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WWII code-breaker given rare pardon by the queen

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A man received a rare royal pardon 59 years after his death on Tuesday. According to the Wall Street Journal, in 1952 Alan Turing was convicted of homosexuality and subsequently chemically castrated.

Turing was a code-breaker who worked with the Allied forces during World War II. He played no small role in code-breaking though. He was responsible for cracking Nazi Germany’s Enigma code, a feat historians have credited with speeding up an Allied victory. His team is also credited with developing one of the first programmable computers.

However, less than a decade following his WWII accomplishment, he was sentenced to chemical castration and kept from doing any kind of security work. Homosexuality was illegal and remained that way until it was decriminalized in 1967 in the United Kingdom.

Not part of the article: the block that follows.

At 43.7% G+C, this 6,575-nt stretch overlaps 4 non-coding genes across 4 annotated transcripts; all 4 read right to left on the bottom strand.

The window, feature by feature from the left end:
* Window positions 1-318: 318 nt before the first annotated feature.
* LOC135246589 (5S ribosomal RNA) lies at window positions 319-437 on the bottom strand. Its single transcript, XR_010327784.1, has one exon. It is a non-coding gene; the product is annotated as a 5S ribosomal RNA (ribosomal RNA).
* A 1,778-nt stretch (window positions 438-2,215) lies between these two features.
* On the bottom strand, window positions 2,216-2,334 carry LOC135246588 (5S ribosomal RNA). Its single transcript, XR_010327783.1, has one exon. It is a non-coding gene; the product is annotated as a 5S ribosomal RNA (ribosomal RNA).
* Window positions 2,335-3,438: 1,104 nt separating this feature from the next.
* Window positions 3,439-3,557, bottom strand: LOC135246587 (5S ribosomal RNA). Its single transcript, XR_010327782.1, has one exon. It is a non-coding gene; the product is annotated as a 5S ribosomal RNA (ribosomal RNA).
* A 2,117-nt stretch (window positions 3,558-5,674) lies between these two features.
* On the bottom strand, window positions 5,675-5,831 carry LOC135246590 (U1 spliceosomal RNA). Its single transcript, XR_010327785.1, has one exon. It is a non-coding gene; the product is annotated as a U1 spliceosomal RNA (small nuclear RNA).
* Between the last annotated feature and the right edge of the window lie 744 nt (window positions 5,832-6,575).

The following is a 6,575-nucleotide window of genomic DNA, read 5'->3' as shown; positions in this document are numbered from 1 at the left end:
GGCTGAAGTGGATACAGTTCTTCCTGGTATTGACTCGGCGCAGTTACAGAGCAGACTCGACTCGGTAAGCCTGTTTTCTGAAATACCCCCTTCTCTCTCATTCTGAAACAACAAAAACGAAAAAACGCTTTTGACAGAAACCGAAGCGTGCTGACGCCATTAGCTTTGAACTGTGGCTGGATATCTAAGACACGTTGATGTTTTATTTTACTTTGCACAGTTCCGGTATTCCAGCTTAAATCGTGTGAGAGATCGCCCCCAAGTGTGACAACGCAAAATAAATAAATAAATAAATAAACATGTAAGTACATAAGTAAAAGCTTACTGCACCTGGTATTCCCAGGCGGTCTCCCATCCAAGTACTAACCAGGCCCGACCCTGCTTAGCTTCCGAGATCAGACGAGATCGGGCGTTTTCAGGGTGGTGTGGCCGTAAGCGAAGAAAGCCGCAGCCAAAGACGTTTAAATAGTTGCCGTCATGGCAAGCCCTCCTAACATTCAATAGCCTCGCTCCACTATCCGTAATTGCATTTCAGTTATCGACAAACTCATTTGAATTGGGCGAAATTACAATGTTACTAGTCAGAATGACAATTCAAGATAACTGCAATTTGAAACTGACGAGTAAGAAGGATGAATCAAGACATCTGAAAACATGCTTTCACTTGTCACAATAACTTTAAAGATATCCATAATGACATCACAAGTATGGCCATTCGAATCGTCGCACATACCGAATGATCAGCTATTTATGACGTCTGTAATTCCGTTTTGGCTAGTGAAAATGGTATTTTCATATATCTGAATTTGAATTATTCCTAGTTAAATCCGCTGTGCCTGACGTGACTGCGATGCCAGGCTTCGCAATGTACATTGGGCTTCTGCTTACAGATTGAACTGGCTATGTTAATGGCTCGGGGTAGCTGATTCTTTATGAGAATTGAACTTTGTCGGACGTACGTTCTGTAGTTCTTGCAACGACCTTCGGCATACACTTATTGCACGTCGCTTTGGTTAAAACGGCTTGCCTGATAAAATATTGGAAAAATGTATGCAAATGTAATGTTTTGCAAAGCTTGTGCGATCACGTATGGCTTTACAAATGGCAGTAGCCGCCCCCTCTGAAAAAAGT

At the age of 41, Turing took his own life. The campaign to get his sentence overturned has claimed that this sentence overshadowed all of his accomplishments and led to his suicide.

Part of the campaign involved an online petition that gained 37,000 signatures by the end of 2012. Modern scientists such as Stephen Hawking have also spoken in support of an overturned conviction for the accomplished mathematician.

The at-the-time Prime Minister publicly apologized for Turning’s treatment in 2009. However campaigners would not settle for anything less than a pardon.

That pardon was finally granted by Queen Elizabeth II on Tuesday. British Justice Secretary Chris Grayling, who said that he sentence he was given is now considered unjust and discriminatory, also stated that a pardon from the queen is fitting as a tribute to an “exceptional man.”


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